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New Study Finds First-Graders’ Math Knowledge Increases with PBS KIDS’ ODD SQUAD
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Image from ODD SQUAD episode "Assistant's Creed"
Image from ODD SQUAD episode "Assistant's Creed"

First-graders’ knowledge of algebraic thinking, as well as of numbers and operations, increased significantly when children, their families, and their teachers used digital and hands-on resources based on the PBS KIDS series ODD SQUAD, according to a recent study by WestEd — a nonprofit research and development agency that works to promote educational excellence and equity. Materials used in the classroom by teachers and participating children, and at home by children and their families, included ODD SQUAD television episodes, online games, video clips, and hands-on activities.

In the study, ODD SQUAD: Learning Math with PBS KIDS Transmedia Content at School and Home, WestEd researchers worked with four first-grade teachers and followed 83 first-graders and their families in school and home settings over four weeks. The intervention focused on two math concepts: algebraic thinking, and numbers and operations. Teachers used episodes from ODD SQUAD, along with related online games, short video clips, and hands-on activities, in their classroom instruction. As part of the intervention, students created ODD SQUAD team badges and were invited to enter the narrative world of the show and act out roles, working as a team to solve math problems. At home, parents were encouraged to watch an ODD SQUAD episode with their child, then discuss it and do an activity together about the math content in the episode.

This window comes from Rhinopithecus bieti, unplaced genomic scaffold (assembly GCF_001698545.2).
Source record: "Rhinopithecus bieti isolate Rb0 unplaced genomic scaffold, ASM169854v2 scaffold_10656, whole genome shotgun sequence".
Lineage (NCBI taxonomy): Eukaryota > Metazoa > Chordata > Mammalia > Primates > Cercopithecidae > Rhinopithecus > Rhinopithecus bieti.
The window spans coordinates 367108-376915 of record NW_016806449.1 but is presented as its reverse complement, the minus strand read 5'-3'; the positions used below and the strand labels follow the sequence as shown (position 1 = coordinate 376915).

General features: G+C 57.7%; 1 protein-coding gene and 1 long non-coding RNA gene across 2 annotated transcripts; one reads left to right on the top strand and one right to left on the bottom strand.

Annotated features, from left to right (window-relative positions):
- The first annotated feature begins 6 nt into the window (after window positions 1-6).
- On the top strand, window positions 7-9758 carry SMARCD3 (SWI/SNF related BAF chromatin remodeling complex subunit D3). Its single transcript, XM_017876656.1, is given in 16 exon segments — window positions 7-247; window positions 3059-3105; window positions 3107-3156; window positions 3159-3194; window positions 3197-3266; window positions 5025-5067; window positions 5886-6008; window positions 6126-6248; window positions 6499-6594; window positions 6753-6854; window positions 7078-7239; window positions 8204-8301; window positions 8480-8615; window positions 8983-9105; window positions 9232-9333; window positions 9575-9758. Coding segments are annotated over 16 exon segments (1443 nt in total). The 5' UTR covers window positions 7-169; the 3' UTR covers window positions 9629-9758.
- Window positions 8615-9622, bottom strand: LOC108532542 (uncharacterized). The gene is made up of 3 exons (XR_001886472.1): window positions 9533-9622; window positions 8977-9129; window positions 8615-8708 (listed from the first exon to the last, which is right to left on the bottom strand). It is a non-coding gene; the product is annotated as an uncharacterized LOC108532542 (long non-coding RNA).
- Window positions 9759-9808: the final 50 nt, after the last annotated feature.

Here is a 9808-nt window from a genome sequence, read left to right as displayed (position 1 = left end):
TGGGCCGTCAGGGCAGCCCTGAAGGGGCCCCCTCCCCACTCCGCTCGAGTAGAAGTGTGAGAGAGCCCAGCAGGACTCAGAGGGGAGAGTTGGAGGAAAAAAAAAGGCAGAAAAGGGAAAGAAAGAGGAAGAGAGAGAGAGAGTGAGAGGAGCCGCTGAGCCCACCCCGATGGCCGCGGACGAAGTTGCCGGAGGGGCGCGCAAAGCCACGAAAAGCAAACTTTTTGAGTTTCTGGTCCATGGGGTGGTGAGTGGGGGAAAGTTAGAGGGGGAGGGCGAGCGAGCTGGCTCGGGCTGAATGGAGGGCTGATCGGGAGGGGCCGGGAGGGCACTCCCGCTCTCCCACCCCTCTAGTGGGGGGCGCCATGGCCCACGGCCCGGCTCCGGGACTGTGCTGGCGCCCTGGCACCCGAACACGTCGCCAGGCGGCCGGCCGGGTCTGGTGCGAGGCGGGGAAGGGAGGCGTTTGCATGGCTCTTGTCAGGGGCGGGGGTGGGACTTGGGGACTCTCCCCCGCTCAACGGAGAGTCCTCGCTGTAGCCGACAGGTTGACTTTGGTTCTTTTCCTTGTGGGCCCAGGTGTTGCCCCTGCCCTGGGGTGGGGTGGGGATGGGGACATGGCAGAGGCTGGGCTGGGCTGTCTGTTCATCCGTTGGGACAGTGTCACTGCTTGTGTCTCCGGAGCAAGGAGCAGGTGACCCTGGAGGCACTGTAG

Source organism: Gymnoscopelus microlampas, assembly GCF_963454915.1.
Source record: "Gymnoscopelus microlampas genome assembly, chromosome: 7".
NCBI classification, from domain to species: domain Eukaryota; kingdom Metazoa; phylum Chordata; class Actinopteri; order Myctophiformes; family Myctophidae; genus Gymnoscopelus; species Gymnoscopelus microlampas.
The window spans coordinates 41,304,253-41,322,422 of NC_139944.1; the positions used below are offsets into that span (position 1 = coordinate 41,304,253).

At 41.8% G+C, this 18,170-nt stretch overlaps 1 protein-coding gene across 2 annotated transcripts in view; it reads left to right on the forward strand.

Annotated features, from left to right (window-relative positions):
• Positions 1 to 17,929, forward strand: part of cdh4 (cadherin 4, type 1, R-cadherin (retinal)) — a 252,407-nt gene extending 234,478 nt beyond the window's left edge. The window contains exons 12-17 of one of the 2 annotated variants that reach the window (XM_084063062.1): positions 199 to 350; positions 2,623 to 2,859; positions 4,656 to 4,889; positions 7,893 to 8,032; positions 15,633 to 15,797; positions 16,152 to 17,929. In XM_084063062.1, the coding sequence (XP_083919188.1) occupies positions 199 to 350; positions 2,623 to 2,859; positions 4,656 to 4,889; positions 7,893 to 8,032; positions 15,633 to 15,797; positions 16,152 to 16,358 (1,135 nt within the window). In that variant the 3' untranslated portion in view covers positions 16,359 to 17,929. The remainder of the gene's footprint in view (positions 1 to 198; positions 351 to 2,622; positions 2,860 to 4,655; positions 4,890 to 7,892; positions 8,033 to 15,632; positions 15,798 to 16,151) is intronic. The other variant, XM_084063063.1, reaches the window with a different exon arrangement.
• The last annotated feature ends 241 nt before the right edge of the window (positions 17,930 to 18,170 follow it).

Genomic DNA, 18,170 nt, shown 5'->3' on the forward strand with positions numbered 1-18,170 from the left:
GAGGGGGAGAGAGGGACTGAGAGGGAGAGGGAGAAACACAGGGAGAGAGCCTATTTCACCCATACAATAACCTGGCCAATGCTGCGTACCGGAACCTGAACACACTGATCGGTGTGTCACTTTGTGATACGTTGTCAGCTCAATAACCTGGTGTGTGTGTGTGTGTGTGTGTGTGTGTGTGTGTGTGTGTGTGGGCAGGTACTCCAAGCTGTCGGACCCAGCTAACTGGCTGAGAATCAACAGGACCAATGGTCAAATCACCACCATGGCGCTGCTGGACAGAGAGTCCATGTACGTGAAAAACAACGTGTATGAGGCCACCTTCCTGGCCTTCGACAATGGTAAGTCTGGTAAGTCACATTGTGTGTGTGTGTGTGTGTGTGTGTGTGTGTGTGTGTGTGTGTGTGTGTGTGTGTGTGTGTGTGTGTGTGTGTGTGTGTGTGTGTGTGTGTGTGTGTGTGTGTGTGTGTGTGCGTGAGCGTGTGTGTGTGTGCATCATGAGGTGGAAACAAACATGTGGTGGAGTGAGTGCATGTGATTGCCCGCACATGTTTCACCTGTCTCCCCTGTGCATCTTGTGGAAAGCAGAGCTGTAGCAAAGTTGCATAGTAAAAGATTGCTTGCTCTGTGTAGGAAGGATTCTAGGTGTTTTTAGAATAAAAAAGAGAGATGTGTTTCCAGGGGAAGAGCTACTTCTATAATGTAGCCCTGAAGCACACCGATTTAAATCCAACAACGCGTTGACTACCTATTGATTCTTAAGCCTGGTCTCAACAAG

Image - oddsquad.jpg

Key findings include:
• Students were very motivated and worked hard to solve the math problems.
• Over the course of the ODD SQUAD intervention, students’ overall knowledge of algebraic thinking, and numbers and operations, increased significantly. Average assessment scores increased from 42.8 prior to the intervention to 48.7 afterwards.
• In sub-categories of mathematical knowledge, students showed significant and positive changes in the following domains:
• Skip counting: assessment scores rose from 10.92 to 13.61
• Pattern recognition: assessment scores rose from 9.49 to 10.12
• Simple addition and subtraction: assessment scores rose from 18.72 to 20.95

“The study results suggest that ODD SQUAD resources from PBS KIDS and the Ready To Learn initiative are supporting mathematics learning in the classroom and at home,” said Betsy McCarthy, Ph.D., Senior Research Associate of the STEM Program at WestEd and the study’s principal researcher.

The study was conducted on behalf of the Corporation for Public Broadcasting (CPB) and the PBS Ready To Learn initiative.

ODD SQUAD airs weekdays on SDPB TV. Check your local listings.